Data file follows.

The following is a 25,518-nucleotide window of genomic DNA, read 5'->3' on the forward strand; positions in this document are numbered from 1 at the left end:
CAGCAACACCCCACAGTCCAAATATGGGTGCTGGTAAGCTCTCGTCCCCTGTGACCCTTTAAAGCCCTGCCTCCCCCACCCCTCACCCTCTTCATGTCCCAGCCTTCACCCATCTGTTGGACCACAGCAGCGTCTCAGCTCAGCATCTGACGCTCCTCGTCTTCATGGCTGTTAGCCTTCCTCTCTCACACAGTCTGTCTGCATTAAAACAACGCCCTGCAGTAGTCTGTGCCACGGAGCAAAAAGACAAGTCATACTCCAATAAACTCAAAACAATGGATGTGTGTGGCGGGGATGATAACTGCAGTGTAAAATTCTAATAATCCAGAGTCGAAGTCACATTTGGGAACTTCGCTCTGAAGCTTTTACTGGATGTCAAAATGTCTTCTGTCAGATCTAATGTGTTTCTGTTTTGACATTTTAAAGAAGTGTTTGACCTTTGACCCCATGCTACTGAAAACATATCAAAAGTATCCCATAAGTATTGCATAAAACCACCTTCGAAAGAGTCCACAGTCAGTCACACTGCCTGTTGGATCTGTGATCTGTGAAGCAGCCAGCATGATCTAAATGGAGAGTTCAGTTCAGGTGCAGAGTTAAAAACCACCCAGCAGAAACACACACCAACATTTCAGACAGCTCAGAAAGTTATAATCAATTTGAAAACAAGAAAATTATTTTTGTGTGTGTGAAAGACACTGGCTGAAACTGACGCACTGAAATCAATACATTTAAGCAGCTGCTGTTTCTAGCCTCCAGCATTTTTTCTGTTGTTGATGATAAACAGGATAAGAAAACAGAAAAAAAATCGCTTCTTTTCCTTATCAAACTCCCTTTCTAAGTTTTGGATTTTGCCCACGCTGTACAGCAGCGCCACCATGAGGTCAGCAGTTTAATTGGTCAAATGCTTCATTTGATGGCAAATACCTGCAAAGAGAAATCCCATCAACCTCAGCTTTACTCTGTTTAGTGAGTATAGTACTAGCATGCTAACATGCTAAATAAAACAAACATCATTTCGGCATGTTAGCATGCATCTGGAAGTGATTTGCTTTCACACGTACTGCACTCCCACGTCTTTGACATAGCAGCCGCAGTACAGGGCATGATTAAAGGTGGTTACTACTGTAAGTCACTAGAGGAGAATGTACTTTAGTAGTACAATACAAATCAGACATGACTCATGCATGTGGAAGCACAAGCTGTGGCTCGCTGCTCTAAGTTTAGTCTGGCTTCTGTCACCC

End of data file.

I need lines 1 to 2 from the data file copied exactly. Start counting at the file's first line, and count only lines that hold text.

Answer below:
The following is a 25,518-nucleotide window of genomic DNA, read 5'->3' on the forward strand; positions in this document are numbered from 1 at the left end:
CAGCAACACCCCACAGTCCAAATATGGGTGCTGGTAAGCTCTCGTCCCCTGTGACCCTTTAAAGCCCTGCCTCCCCCACCCCTCACCCTCTTCATGTCCCAGCCTTCACCCATCTGTTGGACCACAGCAGCGTCTCAGCTCAGCATCTGACGCTCCTCGTCTTCATGGCTGTTAGCCTTCCTCTCTCACACAGTCTGTCTGCATTAAAACAACGCCCTGCAGTAGTCTGTGCCACGGAGCAAAAAGACAAGTCATACTCCAATAAACTCAAAACAATGGATGTGTGTGGCGGGGATGATAACTGCAGTGTAAAATTCTAATAATCCAGAGTCGAAGTCACATTTGGGAACTTCGCTCTGAAGCTTTTACTGGATGTCAAAATGTCTTCTGTCAGATCTAATGTGTTTCTGTTTTGACATTTTAAAGAAGTGTTTGACCTTTGACCCCATGCTACTGAAAACATATCAAAAGTATCCCATAAGTATTGCATAAAACCACCTTCGAAAGAGTCCACAGTCAGTCACACTGCCTGTTGGATCTGTGATCTGTGAAGCAGCCAGCATGATCTAAATGGAGAGTTCAGTTCAGGTGCAGAGTTAAAAACCACCCAGCAGAAACACACACCAACATTTCAGACAGCTCAGAAAGTTATAATCAATTTGAAAACAAGAAAATTATTTTTGTGTGTGTGAAAGACACTGGCTGAAACTGACGCACTGAAATCAATACATTTAAGCAGCTGCTGTTTCTAGCCTCCAGCATTTTTTCTGTTGTTGATGATAAACAGGATAAGAAAACAGAAAAAAAATCGCTTCTTTTCCTTATCAAACTCCCTTTCTAAGTTTTGGATTTTGCCCACGCTGTACAGCAGCGCCACCATGAGGTCAGCAGTTTAATTGGTCAAATGCTTCATTTGATGGCAAATACCTGCAAAGAGAAATCCCATCAACCTCAGCTTTACTCTGTTTAGTGAGTATAGTACTAGCATGCTAACATGCTAAATAAAACAAACATCATTTCGGCATGTTAGCATGCATCTGGAAGTGATTTGCTTTCACACGTACTGCACTCCCACGTCTTTGACATAGCAGCCGCAGTACAGGGCATGATTAAAGGTGGTTACTACTGTAAGTCACTAGAGGAGAATGTACTTTAGTAGTACAATACAAATCAGACATGACTCATGCATGTGGAAGCACAAGCTGTGGCTCGCTGCTCTAAGTTTAGTCTGGCTTCTGTCACCC